During the seven weeks that David Sakurai was hospitalized following a mass shooting at Rudsdale High School in September, his biggest concern was for the other people at the scene—the men whose wounds he applied pressure to, and the people he brought to safety in the immediate aftermath of the shooting.
“His concern was the guys who were with him when he got shot,” said Sakurai’s wife, Anne Okahara. “His concern was about what care they were getting to deal with the trauma that they faced.”
On Monday, Sakurai’s care and compassion were celebrated by dozens of his family and friends, colleagues, community members, and who gathered on campus to remember him and unveil a memorial. Sakurai died on Nov. 17 from the injuries he suffered in the Sept. 29 campus shooting that also injured five others. The vigil was coordinated by Urban Peace Movement, a youth group that organizes against mass incarceration.
On the day of the shooting, two men ran up to the school’s entrance and opened fire, unloading more than 30 bullets. Sakurai, an OUSD carpenter, was putting up posters in the hallway when he was shot, said David Hunter, the chief shop steward for OUSD’s buildings and grounds team. The shooting sent shockwaves through Oakland Unified School District and renewed conversations about police and security on school campuses.
Monday’s vigil began with a ceremonial Aztec dance in the school’s courtyard, now named the David Sakurai Peace Garden. The garden features a pergola built by Sakurai’s colleagues and benches constructed by students in Fremont High School’s architecture academy. Sakurai’s colleagues and loved ones wanted a memorial that reflected Sakurai’s commitment to his craft; he’d worked in OUSD’s buildings and grounds department for 18 years.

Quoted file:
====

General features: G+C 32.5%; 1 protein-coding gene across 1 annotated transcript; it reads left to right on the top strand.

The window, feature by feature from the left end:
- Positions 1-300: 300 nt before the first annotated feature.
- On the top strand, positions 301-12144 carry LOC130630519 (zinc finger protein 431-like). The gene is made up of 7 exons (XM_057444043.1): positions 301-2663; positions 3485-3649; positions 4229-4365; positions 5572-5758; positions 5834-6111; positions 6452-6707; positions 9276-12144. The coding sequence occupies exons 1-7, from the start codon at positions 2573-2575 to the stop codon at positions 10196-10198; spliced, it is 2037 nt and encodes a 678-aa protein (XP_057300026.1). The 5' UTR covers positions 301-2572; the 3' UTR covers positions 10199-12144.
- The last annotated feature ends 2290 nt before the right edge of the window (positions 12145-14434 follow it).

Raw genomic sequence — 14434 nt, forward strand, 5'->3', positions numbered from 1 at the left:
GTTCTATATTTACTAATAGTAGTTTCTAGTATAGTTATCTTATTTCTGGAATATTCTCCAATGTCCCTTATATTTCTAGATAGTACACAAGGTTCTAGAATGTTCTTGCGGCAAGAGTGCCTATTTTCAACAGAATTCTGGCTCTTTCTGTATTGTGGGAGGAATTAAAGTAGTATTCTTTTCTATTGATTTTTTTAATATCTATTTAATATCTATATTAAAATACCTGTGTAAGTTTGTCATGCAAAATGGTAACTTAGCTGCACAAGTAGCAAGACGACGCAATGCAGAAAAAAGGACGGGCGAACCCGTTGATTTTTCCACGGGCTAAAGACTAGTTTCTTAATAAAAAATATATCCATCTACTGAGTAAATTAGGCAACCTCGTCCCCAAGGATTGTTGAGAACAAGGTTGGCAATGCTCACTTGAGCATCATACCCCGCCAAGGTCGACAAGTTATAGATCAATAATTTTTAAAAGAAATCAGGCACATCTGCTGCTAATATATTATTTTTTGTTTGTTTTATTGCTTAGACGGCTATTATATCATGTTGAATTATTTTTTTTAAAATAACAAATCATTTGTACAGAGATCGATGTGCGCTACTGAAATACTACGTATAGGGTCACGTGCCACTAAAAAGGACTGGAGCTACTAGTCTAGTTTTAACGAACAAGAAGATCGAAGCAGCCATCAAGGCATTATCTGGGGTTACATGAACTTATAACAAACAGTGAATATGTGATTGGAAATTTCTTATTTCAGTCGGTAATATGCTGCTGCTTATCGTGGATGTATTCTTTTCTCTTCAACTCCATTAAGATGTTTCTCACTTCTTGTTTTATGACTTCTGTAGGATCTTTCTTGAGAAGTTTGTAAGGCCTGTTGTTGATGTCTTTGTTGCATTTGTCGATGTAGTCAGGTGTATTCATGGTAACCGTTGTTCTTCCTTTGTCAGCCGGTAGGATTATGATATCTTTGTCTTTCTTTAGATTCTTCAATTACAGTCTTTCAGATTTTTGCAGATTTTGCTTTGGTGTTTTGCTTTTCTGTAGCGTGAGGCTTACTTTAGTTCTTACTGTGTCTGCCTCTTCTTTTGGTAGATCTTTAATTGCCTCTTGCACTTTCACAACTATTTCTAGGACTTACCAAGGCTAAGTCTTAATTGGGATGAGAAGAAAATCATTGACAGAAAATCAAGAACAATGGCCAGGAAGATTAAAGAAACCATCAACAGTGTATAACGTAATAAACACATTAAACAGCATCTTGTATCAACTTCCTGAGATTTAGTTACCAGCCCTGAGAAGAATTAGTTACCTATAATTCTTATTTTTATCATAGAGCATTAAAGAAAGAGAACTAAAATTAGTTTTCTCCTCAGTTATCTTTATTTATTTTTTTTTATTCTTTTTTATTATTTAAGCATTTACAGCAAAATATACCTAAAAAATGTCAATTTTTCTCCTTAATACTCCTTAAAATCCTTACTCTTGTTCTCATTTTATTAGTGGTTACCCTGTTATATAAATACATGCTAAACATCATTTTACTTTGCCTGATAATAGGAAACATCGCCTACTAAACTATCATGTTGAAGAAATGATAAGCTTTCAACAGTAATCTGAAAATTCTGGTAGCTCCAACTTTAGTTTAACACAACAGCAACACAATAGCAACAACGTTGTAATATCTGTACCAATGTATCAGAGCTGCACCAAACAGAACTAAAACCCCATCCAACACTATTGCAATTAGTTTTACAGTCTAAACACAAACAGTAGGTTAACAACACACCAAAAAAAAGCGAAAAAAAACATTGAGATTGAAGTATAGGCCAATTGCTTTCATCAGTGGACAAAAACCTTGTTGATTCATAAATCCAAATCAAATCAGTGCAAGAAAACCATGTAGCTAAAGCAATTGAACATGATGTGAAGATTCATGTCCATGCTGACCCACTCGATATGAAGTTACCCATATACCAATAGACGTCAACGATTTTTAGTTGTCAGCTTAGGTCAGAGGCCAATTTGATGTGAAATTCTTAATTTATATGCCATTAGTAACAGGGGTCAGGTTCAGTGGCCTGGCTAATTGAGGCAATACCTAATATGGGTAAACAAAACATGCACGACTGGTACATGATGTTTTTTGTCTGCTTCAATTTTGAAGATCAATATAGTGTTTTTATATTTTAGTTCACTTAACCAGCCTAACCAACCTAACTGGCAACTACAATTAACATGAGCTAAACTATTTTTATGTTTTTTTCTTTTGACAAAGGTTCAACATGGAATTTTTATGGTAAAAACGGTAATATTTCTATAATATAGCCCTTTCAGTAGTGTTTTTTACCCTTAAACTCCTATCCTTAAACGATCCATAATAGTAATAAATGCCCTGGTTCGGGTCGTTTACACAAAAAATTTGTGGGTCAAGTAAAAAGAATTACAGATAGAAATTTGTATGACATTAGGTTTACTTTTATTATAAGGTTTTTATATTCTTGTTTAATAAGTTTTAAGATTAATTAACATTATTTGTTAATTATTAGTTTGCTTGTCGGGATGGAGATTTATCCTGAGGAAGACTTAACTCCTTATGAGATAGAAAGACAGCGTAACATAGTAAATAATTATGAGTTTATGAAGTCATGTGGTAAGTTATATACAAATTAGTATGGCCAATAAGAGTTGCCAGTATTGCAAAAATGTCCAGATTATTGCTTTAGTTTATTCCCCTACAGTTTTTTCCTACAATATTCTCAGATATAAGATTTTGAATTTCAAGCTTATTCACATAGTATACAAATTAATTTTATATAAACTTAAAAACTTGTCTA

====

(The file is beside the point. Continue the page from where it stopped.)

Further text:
The department is now also considering renaming its facility at 955 High Street in Sakurai’s honor, said Hunter.
“This was somebody that we came to work with every day. This was our brother,” Hunter said. “This is more than just a name to us. This is our family.”
In the weeks and months following the shooting, OUSD improved some security measures at Rudsdale, including hiring more culture keepers and ambassadors—positions held by community members familiar with student dynamics on campus, and therefore better equipped to ease conflicts between students before they become violent. The district also upgraded the school’s camera system, and added a camera and doorbell to the front entrance, according to Rudsdale’s principal, Alessandra Cabrera.
The school also partnered with Restorative Justice for Oakland Youth to hold healing circles for students and staff, and collaborated with Freedom Community Clinic to create classes on Wednesdays about stress, trauma, mental health, and self-care.
Rudsdale serves older teen students who are at risk of not graduating on time from traditional high school. As an alternative school, Rudsdale offers smaller class sizes, one-on-one support, career pathways and job training, and the option to complete a high school diploma or GED. Rudsdale also has a newcomer program for students who recently immigrated to the U.S., many of them arriving as unaccompanied minors, said Cabrera.
“There’s a stigma about the type of students here, but our goal is really to uplift students and honor their strength and resilience,” Cabrera said. “I want an investment in resources for healing, for mental health, housing, all of the basic needs that our students struggle with at times. That’s what we start with first so that they can be successful.”
In addition to the peace garden, students and staff also created an altar for Sakurai in the cafeteria. In the next few weeks, a QR code attached to the pergola will link to resources and support for students experiencing violence.
Okamura, Sakurai’s wife, said her husband’s death has spurred her to become more involved in Urban Peace Movement and other efforts to promote alternatives to punitive criminal justice policies.
“I understand, first-hand, how serious and tragic a homicide is. And still, the answer is not to track people down and enter them into prisons,” she said. “We need more interventions and community care for people who are troubled to prevent these kinds of things from erupting.”